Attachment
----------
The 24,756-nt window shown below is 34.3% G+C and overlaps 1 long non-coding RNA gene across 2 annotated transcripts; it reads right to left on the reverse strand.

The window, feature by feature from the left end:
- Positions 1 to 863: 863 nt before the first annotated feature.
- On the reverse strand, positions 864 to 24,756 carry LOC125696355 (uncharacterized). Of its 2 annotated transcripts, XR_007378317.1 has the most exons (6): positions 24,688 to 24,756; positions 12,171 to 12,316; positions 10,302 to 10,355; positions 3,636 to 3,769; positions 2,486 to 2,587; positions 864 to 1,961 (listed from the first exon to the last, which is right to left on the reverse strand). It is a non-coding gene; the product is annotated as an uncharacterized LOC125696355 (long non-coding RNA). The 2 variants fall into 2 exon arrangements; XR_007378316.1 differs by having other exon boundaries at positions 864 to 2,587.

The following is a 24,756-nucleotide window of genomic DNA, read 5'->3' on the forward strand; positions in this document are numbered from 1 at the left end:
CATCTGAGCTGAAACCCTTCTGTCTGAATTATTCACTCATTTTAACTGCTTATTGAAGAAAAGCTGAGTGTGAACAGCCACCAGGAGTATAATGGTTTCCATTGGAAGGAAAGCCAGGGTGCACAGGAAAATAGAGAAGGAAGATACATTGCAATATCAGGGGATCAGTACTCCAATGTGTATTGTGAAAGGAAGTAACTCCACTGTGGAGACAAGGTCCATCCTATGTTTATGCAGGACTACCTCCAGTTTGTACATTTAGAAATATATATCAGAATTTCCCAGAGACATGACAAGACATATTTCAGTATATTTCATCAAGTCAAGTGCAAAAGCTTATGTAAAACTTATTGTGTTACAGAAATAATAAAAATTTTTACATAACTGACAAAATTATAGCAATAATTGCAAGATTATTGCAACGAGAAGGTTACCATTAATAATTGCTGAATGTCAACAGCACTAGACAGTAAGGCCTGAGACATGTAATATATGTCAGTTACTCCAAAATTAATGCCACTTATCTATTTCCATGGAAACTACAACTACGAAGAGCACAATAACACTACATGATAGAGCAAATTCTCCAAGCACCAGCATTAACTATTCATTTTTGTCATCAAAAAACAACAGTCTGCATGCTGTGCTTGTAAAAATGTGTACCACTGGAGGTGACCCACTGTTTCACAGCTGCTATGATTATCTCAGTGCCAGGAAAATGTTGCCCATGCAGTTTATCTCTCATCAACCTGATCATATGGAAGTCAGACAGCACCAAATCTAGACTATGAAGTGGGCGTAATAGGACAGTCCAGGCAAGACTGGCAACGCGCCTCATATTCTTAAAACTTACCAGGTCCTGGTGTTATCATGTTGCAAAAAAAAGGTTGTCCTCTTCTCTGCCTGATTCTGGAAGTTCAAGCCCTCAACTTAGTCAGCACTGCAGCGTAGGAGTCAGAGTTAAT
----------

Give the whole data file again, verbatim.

The 24,756-nt window shown below is 34.3% G+C and overlaps 1 long non-coding RNA gene across 2 annotated transcripts; it reads right to left on the reverse strand.

The window, feature by feature from the left end:
- Positions 1 to 863: 863 nt before the first annotated feature.
- On the reverse strand, positions 864 to 24,756 carry LOC125696355 (uncharacterized). Of its 2 annotated transcripts, XR_007378317.1 has the most exons (6): positions 24,688 to 24,756; positions 12,171 to 12,316; positions 10,302 to 10,355; positions 3,636 to 3,769; positions 2,486 to 2,587; positions 864 to 1,961 (listed from the first exon to the last, which is right to left on the reverse strand). It is a non-coding gene; the product is annotated as an uncharacterized LOC125696355 (long non-coding RNA). The 2 variants fall into 2 exon arrangements; XR_007378316.1 differs by having other exon boundaries at positions 864 to 2,587.

The following is a 24,756-nucleotide window of genomic DNA, read 5'->3' on the forward strand; positions in this document are numbered from 1 at the left end:
CATCTGAGCTGAAACCCTTCTGTCTGAATTATTCACTCATTTTAACTGCTTATTGAAGAAAAGCTGAGTGTGAACAGCCACCAGGAGTATAATGGTTTCCATTGGAAGGAAAGCCAGGGTGCACAGGAAAATAGAGAAGGAAGATACATTGCAATATCAGGGGATCAGTACTCCAATGTGTATTGTGAAAGGAAGTAACTCCACTGTGGAGACAAGGTCCATCCTATGTTTATGCAGGACTACCTCCAGTTTGTACATTTAGAAATATATATCAGAATTTCCCAGAGACATGACAAGACATATTTCAGTATATTTCATCAAGTCAAGTGCAAAAGCTTATGTAAAACTTATTGTGTTACAGAAATAATAAAAATTTTTACATAACTGACAAAATTATAGCAATAATTGCAAGATTATTGCAACGAGAAGGTTACCATTAATAATTGCTGAATGTCAACAGCACTAGACAGTAAGGCCTGAGACATGTAATATATGTCAGTTACTCCAAAATTAATGCCACTTATCTATTTCCATGGAAACTACAACTACGAAGAGCACAATAACACTACATGATAGAGCAAATTCTCCAAGCACCAGCATTAACTATTCATTTTTGTCATCAAAAAACAACAGTCTGCATGCTGTGCTTGTAAAAATGTGTACCACTGGAGGTGACCCACTGTTTCACAGCTGCTATGATTATCTCAGTGCCAGGAAAATGTTGCCCATGCAGTTTATCTCTCATCAACCTGATCATATGGAAGTCAGACAGCACCAAATCTAGACTATGAAGTGGGCGTAATAGGACAGTCCAGGCAAGACTGGCAACGCGCCTCATATTCTTAAAACTTACCAGGTCCTGGTGTTATCATGTTGCAAAAAAAAGGTTGTCCTCTTCTCTGCCTGATTCTGGAAGTTCAAGCCCTCAACTTAGTCAGCACTGCAGCGTAGGAGTCAGAGTTAAT